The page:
Federico Viticci

Italian Caffeine Curator. Founder of MacStories. Member of Read & Trust Network.

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Thank You

Editorial Book

Today, I launched my first book on the iBookstore. It’s about Editorial for iPad and text automation, and you can get it here. I posted more details at MacStories.

Today has been, professionally speaking, one of the most rewarding days of my life. The book took three weeks of hard work to produce (not to mention the eight months of Editorial testing and two weeks it took me to write the initial review), and the response has been amazing. If you look at the numbers, the book is currently sitting at 1 in the Computers & Internet category of several international iBookstores (including the US) and 6 in the Top Paid overall of the US iBookstore. I mean, the book is outselling titles like Fifty Shades of Grey and Dan Brown’s Inferno in several countries. That is something I could have never imagined.

But even more than the numbers, I wasn’t expecting such strong support from MacStories...

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Shawn Blanc’s 2013 Membership Drive

My friend Shawn announced the 3rd edition of the annual ShawnBlanc.net membership drive today:

It’s been two years since I quit my job and began writing shawnblanc.net as my full-time gig. It’s amazing how vividly I remember being scared out of my wits the morning I announced my intentions to take this site full time. It’s worked out well so far, and I have every intention of continuing.

In a tech blogging scene that’s increasingly filled with negativity, mindless criticism, inaccurate reporting, and an obsession for pageviews over quality, Shawn’s work is refreshing because it’s the complete opposite.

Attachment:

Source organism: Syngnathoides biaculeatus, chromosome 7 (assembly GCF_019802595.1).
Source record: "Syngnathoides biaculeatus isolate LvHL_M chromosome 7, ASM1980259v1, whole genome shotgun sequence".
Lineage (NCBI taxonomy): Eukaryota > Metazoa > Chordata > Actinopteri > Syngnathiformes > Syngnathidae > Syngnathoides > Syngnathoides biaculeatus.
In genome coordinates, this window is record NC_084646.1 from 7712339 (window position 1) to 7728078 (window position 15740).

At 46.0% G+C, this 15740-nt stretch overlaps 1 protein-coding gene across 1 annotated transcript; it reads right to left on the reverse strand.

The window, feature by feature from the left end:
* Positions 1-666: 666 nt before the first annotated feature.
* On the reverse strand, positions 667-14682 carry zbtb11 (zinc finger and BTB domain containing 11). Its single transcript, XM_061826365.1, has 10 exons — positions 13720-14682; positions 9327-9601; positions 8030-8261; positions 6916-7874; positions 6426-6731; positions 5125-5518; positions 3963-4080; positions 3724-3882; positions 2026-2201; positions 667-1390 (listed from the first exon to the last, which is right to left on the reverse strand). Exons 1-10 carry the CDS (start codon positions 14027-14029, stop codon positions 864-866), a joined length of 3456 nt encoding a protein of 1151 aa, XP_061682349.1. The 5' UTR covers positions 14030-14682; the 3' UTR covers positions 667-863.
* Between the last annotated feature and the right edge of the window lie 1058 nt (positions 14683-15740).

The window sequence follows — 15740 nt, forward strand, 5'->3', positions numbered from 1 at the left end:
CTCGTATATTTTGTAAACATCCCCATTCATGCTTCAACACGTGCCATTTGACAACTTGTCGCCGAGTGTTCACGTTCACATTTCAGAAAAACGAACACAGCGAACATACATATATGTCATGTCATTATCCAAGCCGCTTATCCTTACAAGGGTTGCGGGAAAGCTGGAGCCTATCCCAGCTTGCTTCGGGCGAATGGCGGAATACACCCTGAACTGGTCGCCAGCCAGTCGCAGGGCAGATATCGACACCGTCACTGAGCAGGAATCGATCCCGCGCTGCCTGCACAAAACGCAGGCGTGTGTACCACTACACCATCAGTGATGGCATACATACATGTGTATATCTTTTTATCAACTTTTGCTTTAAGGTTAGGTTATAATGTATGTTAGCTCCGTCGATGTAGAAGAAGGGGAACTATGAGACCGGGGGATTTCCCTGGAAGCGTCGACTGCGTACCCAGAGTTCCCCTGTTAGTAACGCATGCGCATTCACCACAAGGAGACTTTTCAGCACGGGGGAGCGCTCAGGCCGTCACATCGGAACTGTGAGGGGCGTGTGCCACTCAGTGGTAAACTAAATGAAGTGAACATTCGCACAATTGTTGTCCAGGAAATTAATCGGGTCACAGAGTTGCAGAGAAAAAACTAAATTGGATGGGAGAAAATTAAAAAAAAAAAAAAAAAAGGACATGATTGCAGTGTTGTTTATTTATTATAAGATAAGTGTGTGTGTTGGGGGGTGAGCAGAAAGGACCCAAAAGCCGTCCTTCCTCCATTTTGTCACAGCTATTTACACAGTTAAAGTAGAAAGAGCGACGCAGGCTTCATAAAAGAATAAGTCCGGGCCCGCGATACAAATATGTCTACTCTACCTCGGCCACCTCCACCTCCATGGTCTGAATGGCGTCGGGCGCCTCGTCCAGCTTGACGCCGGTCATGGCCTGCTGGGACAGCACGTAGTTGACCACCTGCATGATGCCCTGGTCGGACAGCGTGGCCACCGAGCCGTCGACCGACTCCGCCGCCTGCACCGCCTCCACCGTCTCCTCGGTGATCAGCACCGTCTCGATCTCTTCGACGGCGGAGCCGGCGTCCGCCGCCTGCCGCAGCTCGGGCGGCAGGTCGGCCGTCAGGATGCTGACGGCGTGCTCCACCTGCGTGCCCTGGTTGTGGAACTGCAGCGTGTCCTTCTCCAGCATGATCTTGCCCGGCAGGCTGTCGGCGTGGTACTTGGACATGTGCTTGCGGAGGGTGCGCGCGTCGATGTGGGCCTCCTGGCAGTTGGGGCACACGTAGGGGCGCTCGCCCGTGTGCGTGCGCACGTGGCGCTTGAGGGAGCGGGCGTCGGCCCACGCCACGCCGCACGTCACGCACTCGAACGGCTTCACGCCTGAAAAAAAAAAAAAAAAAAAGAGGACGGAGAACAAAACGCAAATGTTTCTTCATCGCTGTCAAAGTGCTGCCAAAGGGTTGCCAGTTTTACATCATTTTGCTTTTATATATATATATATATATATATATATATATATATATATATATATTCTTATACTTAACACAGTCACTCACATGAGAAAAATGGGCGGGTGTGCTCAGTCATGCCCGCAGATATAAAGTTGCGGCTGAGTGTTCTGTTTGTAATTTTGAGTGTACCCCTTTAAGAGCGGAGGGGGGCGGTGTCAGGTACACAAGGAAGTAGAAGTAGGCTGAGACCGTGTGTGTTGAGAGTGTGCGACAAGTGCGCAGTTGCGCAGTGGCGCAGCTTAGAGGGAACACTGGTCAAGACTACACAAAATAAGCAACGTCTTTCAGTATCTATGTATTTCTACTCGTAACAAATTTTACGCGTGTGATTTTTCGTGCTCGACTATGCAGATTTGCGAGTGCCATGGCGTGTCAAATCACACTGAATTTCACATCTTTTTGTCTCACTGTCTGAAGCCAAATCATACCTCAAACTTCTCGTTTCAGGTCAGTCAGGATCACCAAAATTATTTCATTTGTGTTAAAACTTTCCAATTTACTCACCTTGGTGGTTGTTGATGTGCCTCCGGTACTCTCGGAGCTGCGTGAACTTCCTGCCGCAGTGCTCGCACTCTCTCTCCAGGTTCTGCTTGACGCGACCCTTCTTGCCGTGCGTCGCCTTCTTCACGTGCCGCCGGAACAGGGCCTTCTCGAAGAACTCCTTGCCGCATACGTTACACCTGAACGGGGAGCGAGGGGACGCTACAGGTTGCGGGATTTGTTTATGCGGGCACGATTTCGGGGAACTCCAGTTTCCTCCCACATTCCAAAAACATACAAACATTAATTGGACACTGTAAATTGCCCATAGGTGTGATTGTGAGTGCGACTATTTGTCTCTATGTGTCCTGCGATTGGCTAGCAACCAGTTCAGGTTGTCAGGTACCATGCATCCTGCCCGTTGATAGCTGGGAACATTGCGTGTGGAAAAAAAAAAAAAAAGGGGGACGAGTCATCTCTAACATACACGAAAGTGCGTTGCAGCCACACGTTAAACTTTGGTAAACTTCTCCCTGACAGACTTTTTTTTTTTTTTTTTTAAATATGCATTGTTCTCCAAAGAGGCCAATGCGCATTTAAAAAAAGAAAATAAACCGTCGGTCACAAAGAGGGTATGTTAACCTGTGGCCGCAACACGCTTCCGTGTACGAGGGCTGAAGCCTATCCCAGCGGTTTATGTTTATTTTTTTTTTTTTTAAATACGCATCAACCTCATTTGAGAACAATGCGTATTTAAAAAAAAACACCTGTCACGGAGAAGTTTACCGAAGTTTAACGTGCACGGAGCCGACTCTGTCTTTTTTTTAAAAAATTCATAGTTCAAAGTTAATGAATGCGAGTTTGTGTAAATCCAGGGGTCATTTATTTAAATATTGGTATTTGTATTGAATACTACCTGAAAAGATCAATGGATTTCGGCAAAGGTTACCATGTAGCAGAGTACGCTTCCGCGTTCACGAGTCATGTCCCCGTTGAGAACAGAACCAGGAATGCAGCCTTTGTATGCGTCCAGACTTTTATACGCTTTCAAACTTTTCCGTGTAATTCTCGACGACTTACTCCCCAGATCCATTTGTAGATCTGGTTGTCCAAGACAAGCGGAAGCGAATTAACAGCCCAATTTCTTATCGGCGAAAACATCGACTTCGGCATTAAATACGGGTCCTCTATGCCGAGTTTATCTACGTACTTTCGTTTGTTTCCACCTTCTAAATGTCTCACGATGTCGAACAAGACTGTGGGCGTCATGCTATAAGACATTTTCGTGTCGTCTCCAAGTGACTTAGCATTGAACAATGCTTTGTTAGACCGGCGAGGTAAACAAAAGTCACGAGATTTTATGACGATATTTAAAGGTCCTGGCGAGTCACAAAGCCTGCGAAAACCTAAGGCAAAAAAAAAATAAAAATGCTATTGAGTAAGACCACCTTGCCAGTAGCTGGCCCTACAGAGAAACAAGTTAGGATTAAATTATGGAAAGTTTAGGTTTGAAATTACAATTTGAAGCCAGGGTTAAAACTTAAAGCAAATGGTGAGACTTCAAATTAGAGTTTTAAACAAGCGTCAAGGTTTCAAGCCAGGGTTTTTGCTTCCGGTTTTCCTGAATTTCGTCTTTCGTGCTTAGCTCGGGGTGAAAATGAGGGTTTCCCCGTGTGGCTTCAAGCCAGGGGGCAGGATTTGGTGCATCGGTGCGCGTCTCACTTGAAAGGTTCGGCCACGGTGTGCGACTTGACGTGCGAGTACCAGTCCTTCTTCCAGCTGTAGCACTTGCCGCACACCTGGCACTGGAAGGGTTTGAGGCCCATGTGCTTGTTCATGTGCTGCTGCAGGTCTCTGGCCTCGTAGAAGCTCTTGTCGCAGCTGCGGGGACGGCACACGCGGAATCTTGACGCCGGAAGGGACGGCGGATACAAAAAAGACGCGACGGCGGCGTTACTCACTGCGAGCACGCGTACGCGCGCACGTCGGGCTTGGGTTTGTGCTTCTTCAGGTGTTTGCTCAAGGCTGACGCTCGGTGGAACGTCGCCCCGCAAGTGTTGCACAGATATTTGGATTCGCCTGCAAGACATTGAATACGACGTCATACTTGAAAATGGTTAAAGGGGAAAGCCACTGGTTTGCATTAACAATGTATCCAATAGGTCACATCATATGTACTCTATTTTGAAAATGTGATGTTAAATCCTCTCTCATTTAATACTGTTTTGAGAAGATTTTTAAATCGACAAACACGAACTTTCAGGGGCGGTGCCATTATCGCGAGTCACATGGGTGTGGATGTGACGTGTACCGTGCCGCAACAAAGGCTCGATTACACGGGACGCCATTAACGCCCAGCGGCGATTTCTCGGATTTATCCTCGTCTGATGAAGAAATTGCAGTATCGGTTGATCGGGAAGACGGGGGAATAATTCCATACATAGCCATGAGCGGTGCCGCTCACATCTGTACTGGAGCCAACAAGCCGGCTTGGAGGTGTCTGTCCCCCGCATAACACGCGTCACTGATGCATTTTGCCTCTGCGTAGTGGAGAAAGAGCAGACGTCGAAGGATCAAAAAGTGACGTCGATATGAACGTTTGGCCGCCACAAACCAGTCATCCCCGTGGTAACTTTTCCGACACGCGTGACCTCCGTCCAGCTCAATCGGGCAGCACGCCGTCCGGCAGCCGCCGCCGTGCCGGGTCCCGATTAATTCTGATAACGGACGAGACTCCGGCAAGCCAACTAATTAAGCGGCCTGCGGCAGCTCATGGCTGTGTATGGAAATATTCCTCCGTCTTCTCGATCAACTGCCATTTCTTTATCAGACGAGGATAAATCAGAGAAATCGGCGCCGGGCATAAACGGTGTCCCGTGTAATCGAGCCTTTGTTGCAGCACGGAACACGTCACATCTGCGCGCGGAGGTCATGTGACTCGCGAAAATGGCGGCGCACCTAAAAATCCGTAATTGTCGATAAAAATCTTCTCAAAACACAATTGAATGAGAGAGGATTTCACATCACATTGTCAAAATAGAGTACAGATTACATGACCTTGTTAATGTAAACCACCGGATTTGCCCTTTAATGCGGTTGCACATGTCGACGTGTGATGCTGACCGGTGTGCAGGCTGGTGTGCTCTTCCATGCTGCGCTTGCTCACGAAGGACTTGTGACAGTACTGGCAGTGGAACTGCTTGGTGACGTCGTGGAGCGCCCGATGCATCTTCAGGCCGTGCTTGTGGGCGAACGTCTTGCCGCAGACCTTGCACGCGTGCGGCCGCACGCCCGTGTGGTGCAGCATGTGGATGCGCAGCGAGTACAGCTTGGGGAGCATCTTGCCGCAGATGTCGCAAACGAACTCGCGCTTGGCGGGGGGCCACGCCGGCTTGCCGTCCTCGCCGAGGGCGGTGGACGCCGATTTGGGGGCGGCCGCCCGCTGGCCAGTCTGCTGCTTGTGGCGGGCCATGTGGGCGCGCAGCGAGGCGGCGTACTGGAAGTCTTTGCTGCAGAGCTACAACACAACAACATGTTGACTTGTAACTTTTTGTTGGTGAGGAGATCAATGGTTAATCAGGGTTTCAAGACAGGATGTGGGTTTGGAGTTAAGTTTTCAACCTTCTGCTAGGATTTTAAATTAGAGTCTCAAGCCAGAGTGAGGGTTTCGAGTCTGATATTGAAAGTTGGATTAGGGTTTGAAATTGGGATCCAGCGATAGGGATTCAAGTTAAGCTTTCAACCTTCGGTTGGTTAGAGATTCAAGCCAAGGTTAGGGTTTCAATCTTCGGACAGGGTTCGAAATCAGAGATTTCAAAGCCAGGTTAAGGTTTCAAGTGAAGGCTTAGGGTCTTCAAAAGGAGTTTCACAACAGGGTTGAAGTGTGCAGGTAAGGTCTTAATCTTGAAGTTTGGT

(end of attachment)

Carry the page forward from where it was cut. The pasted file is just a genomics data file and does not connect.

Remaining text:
Shawn writes with passion, honesty, and a genuine interest in knowing what’s accurate rather than what’s best for Techmeme. And in spite of somewhat disregarding the “best practices” that other tech blogs follow, Shawn is a writer who has managed to build a successful business.

I have...

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445 Days

447 days ago, I found out I had cancer.

Last Monday, 445 days after my first scan, my PET scan came back negative. This doesn’t mean my journey is over: it means the treatments I have received, chemotherapy and radiotherapy, have been very effective. I will likely get more treatments to “consolidate” – e.g. “wrap up” – everything, but, overall, this is great news. It means I have kicked cancer’s ass.

This is not a post about the lessons I’ve learned. I am still learning. There’s an old saying in Italy that goes like this: “life is a continuous exam”. I believe that’s true. How can I write about life when I’m still learning how to deal with it?

However, I would like to permanently pen two reminders, and some notes.

First off, keep in mind that while obtuse governments around the world are cutting research funds to fatten their other interests, science is that thing that beams a bunch...

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What I Do for a Living

“What do you do for a living, Federico?”

First conversations with doctors are awkward, particularly when you’re 23 and you’ve been diagnosed with cancer. Inevitably, you’ll talk with many doctors in many hospitals in many rooms with the same uncomfortable chairs and outdated Windows XP computers connected to printers that make terrible rattles. And your parents will be there every time as well.